Hospital Performance and Life Expectancy After MI

Study Questions:

What is the impact of hospital performance on long-term outcome of patients surviving myocardial infarction?

Methods:

The authors analyzed data from the Cooperative Cardiovascular Project, which was a study of Medicare beneficiaries who were hospitalized for acute myocardial infarction between 1994 and 1996, and who had 17 years of follow-up. Hospitals were grouped into five strata based on case-mix severity. Life expectancy among patients admitted to high-performing hospitals was compared with those admitted to low-performing hospitals. Hospital performance was defined by quintiles of 30-day risk-standardized mortality rates.

Results:

The study population was comprised of 119,735 patients with acute myocardial infarction who were admitted to 1,824 hospitals. There were significant differences in 30-day mortality based on hospital performance (as expected since hospitals were ranked on 30-day survival), but the survival curves then remained parallel over 17 years of follow-up. Estimated life expectancy declined as hospital risk-standardized mortality rate quintile increased, with patients treated at high-performing hospitals living between 0.74 and 1.14 years longer than patients treated at low-performing hospitals. Hospital performance had no impact on the survival of those who survived to 30 days.

Conclusions:

Patients treated at high-performing hospitals lived longer than those treated at low-performing hospitals, with the differences that emerged at 30 days being maintained over the study period.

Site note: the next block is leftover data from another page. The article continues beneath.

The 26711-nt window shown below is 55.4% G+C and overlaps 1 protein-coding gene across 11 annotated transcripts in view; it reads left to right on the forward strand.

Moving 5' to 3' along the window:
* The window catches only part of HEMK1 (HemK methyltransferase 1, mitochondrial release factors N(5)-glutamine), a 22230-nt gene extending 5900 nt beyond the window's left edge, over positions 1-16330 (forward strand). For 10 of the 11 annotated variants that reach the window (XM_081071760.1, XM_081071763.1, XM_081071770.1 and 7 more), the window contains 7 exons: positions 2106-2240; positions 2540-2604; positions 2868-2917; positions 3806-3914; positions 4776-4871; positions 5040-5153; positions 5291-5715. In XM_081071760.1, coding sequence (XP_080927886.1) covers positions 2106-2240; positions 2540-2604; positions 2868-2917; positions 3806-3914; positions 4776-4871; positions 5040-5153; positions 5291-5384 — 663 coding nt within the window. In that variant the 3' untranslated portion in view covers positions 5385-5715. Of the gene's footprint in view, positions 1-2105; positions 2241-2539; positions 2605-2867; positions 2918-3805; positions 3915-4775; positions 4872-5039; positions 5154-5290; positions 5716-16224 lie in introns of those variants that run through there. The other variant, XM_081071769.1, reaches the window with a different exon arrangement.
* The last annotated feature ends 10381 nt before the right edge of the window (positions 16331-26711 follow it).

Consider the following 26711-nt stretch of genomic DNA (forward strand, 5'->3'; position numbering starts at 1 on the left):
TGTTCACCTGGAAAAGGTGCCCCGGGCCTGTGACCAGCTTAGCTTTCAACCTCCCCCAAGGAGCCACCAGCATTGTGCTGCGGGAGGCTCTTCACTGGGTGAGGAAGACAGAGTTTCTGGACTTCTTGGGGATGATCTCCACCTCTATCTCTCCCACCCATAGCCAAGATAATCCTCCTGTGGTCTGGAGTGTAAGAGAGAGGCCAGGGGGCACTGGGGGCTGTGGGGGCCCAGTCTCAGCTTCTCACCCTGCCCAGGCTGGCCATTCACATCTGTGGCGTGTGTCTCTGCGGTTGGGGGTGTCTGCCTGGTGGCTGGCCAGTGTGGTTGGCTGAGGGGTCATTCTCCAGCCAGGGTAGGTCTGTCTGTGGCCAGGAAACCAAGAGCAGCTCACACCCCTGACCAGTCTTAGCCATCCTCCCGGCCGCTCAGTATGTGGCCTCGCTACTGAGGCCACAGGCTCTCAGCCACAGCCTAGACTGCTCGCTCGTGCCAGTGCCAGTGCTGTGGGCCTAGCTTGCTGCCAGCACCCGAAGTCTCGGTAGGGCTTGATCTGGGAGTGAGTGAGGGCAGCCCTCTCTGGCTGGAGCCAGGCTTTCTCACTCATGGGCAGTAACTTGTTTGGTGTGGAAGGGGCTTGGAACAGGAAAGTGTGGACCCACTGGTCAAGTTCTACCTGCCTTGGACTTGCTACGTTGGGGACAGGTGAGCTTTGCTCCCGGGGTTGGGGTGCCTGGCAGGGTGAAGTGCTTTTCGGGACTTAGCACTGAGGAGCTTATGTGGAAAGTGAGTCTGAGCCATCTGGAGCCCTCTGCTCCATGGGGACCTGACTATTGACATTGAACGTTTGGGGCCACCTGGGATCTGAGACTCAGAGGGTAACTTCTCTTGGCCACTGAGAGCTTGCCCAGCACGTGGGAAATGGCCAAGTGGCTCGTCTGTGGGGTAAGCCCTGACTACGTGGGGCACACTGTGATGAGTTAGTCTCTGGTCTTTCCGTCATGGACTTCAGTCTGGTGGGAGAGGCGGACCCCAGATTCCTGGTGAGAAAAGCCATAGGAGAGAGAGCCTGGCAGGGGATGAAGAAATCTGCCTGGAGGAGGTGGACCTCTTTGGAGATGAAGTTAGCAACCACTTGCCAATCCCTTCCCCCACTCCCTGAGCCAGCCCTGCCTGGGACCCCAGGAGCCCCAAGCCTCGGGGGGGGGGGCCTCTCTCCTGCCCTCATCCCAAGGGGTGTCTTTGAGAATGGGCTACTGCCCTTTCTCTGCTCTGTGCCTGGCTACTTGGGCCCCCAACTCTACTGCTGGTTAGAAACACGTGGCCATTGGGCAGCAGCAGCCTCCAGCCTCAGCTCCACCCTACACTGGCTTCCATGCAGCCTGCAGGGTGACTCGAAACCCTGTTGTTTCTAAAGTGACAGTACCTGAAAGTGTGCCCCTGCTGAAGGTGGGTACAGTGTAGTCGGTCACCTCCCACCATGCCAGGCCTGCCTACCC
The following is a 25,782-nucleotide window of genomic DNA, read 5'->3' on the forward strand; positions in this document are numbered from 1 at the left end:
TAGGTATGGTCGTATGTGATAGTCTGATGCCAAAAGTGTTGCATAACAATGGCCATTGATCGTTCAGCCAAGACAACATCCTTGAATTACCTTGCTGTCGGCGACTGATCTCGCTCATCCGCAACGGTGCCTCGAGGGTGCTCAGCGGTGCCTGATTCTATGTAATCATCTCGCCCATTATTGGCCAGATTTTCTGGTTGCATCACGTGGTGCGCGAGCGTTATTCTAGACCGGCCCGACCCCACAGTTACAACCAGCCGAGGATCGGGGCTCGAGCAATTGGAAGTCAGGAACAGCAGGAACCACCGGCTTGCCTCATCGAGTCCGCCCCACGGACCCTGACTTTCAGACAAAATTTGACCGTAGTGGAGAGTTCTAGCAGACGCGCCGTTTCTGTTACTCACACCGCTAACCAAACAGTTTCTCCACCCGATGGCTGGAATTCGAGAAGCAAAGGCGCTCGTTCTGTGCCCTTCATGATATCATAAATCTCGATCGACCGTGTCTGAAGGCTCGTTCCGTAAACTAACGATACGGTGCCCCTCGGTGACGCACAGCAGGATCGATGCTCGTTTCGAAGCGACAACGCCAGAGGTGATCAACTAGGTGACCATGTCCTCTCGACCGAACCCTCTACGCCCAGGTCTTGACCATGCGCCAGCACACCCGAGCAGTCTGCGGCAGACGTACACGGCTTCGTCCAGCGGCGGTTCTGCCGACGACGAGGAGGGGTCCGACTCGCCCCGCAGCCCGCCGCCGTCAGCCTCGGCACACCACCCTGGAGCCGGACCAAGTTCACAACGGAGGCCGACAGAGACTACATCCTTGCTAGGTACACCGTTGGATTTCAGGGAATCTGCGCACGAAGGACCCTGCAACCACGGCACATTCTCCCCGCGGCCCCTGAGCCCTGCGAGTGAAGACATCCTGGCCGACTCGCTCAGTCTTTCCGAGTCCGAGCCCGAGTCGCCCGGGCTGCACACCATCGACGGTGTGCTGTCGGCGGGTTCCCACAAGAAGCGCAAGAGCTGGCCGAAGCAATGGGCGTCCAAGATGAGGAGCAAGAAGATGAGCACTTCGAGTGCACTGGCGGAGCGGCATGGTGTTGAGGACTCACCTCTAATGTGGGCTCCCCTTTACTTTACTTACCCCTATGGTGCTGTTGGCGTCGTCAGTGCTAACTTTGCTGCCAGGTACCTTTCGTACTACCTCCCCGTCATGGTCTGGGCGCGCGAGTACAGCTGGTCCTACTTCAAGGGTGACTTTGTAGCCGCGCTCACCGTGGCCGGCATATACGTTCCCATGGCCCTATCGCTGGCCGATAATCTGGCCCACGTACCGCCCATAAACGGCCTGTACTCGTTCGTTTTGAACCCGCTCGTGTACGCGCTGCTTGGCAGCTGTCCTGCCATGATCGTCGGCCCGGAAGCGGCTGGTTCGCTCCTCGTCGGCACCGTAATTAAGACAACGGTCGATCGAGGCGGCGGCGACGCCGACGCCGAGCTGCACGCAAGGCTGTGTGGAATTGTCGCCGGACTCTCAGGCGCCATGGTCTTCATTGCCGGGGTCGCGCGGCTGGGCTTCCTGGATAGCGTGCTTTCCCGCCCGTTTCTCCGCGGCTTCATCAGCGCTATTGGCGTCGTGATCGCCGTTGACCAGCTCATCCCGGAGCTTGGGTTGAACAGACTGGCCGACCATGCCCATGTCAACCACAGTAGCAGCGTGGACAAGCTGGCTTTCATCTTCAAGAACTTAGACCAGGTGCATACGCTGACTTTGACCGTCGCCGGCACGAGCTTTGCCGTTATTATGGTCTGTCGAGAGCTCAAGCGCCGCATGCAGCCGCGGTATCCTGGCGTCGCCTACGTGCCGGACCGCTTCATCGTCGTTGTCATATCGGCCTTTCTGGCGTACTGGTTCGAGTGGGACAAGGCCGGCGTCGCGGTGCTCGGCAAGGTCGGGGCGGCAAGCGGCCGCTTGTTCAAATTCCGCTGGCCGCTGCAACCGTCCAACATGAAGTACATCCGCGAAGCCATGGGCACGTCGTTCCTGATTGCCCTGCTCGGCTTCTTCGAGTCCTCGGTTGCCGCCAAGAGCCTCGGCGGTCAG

Perspective:

This study reflects the outcome of patients treated in an era when reperfusion therapy was predominantly fibrinolysis and was not used consistently and rapidly at all hospitals. Similar findings were seen in the GISSI trial and other studies, where the benefits of reperfusion were evident by 30 days and were maintained over the long-term. The relevance of these data to contemporary practice is somewhat limited with the widespread use of, and the remarkable effectiveness of, primary percutaneous coronary intervention.

Clinical Topics: Acute Coronary Syndromes, Geriatric Cardiology, Invasive Cardiovascular Angiography and Intervention, Interventions and ACS

Keywords: Acute Coronary Syndrome, Fibrinolysis, Geriatrics, Hospital Mortality, Life Expectancy, Medicare, Myocardial Infarction, Percutaneous Coronary Intervention, Treatment Outcome


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